The Liberty Free Theatre celebrates life
May 10, 2012 —
As I read through my e-mails last week, a press release from the Liberty Free Theatre (LFT) caught my attention. “We’re gearing up for our eighth season,” it began, “with a special event production of Constance Alexander’s ‘The Way Home’ as a fundraiser for CROC (Citizens Reunited to Overcome Cancer).” Some of the words leaped off the page, shouting at me, causing me to pause. CROC. Cancer. Home.
“I know these words,” I whispered aloud. “I know cancer.” I also know the Liberty Free Theatre, and a visit there always feels like home. Reading on, I discovered that the LFT has “partnered with CROC to enhance their emergency relief fund” with a special performance of Alexander’s new play on May 11 at 7:30 p.m. Memories flooded as I reviewed my own personal journey that began more than seven years ago. Shortly after being diagnosed with Barretts Esophagus, a digestive disease that affects (primarily) men in their 40s and 50s, I was led to understand that, aside from the esophageal erosion that stems from acid reflux, an unusual cancer can arise. As I underwent treatment for Barretts, the required biopsy delivered the bad news and my relationship with cancer began.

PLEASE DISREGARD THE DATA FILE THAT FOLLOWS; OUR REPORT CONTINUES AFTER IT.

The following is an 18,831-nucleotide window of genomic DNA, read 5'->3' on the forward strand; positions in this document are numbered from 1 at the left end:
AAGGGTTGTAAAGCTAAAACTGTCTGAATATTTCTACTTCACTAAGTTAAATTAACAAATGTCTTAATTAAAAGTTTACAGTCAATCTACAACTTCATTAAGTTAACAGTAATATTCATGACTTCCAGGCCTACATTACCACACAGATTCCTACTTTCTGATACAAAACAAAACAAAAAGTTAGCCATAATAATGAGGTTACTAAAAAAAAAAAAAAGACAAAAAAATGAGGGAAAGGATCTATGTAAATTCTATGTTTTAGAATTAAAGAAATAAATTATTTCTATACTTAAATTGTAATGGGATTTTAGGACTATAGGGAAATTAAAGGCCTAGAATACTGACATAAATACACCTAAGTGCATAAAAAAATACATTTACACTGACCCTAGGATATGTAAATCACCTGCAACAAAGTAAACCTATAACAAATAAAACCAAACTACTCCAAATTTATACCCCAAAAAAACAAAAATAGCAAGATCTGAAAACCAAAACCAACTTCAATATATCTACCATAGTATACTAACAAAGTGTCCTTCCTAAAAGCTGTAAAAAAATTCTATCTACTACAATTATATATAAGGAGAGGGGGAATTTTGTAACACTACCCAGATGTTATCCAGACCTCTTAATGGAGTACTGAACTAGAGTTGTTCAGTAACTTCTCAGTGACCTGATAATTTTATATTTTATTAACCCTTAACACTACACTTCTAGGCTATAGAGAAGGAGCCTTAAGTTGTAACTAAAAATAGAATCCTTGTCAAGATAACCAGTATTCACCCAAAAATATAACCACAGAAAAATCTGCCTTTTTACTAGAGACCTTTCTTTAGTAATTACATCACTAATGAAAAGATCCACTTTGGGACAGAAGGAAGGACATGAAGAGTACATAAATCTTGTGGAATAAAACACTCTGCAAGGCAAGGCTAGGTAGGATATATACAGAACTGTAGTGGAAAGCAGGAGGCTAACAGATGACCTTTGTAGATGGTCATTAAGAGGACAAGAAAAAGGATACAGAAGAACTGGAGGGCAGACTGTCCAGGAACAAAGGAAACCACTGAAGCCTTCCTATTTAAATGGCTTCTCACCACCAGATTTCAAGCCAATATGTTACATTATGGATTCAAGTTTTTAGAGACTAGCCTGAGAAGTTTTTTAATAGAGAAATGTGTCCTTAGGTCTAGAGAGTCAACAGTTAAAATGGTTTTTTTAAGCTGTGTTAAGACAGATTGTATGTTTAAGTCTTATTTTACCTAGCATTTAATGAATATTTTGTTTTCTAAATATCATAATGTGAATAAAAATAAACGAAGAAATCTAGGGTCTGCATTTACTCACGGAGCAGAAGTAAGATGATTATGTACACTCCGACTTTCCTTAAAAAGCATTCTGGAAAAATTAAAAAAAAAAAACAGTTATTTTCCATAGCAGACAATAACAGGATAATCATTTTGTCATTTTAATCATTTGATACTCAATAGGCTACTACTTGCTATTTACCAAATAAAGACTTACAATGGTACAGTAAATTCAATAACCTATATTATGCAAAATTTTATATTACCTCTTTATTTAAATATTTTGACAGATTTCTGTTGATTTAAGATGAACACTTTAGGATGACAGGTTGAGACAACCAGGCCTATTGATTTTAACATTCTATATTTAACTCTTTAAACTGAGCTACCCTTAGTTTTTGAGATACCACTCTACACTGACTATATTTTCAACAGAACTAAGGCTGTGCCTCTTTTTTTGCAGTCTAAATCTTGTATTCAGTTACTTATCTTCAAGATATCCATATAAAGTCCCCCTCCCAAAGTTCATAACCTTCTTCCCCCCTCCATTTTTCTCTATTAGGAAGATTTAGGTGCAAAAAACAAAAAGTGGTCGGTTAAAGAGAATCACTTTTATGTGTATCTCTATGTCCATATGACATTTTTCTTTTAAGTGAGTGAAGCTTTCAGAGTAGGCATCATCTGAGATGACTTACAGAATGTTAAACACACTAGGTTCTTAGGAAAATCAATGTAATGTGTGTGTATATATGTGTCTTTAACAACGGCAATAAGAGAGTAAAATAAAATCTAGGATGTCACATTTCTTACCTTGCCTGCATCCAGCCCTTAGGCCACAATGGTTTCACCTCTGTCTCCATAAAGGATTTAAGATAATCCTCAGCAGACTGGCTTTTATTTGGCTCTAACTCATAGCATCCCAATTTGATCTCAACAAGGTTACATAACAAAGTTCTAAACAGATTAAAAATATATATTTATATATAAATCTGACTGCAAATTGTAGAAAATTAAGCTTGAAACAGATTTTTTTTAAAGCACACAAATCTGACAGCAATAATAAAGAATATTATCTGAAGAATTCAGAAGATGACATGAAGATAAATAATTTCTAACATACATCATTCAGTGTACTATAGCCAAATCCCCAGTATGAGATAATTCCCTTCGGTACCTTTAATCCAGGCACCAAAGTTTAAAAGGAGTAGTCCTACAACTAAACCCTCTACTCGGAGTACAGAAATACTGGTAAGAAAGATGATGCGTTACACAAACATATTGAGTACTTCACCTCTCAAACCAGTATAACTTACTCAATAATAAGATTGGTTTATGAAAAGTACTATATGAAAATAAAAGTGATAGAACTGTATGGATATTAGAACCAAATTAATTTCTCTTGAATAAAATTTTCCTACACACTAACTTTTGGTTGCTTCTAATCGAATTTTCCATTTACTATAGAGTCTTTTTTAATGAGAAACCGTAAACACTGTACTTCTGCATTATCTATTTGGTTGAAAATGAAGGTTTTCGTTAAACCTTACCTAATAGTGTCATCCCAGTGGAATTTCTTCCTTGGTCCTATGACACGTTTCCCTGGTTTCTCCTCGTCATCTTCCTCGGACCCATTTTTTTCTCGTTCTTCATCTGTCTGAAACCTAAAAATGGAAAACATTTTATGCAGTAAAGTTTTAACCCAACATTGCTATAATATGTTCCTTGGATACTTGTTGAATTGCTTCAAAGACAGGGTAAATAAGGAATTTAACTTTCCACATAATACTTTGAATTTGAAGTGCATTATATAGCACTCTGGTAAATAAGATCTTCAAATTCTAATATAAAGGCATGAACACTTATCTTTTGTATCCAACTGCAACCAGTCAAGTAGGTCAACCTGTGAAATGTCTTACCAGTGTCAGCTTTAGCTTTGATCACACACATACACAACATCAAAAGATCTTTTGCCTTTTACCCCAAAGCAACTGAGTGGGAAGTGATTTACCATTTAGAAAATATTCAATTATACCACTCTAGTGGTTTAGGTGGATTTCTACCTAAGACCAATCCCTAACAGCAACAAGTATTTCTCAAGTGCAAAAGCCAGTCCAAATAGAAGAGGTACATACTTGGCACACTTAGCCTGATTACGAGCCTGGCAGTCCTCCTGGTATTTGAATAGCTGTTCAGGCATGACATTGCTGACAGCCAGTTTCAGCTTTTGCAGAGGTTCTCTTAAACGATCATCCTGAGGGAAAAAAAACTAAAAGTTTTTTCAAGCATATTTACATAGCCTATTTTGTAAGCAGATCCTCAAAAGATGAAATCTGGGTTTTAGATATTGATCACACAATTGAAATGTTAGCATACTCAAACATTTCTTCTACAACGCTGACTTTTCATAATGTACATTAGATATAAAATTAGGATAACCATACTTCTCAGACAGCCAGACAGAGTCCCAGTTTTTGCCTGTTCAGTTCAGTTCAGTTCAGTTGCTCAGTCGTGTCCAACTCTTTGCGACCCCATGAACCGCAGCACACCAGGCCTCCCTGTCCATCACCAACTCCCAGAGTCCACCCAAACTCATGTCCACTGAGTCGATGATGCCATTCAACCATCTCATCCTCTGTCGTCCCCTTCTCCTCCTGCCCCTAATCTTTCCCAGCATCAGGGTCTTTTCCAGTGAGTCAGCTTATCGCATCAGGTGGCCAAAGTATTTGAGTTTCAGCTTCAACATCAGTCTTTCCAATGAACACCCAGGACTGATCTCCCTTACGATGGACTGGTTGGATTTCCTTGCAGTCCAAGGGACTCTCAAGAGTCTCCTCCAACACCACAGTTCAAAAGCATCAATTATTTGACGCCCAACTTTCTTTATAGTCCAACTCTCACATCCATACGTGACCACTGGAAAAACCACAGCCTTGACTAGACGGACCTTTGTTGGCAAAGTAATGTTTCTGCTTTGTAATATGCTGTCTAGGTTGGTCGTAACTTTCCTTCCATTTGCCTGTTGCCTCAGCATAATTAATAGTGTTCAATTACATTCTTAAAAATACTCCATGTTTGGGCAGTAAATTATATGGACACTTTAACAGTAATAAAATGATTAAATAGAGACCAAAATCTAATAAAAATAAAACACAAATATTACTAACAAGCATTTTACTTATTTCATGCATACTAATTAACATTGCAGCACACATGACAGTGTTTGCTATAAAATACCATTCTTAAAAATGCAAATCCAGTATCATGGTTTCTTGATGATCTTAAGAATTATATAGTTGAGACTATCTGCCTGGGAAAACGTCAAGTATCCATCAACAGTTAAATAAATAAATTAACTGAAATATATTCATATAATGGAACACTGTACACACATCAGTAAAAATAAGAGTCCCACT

Cancer and celebrating are two words that don’t necessarily go hand in hand, but they are what CROC, established in 1999, is all about. The organization, “whose mission is to lavish cancer survivors with love, empower them with information, and motivate them to move” is amazing. I discovered CROC through a friend, and initially dismissed it. Having been involved with a cancer “support” group in the past, I was not interested in simply sitting with others in order to bemoan our fate to anyone within earshot. Glancing at its web site (www.crocalumni.org ) revealed a different approach and its motto, “Turning Tragedy into Triumph,” appealed, so I attended a get-together and found CROC to be as motivating and empowering as promised.
I called Paul Austin, artistic director of the LFT, to find out what the theatre’s connection to CROC was all about. “This play [“The Way Home”] came to me via the playwright,” Austin told me. “We’ve worked together in the past, stayed in touch, and she particularly wants this work to be shared with rural communities, since the characters showcased in ‘The Way Home’ are from western Kentucky. The play, which tells the story of two very different individuals, celebrates their lives and the spirit of cancer survivors, which is the thrust of CROC’s mission. We really wanted to get this message across here at home, so it just made sense.”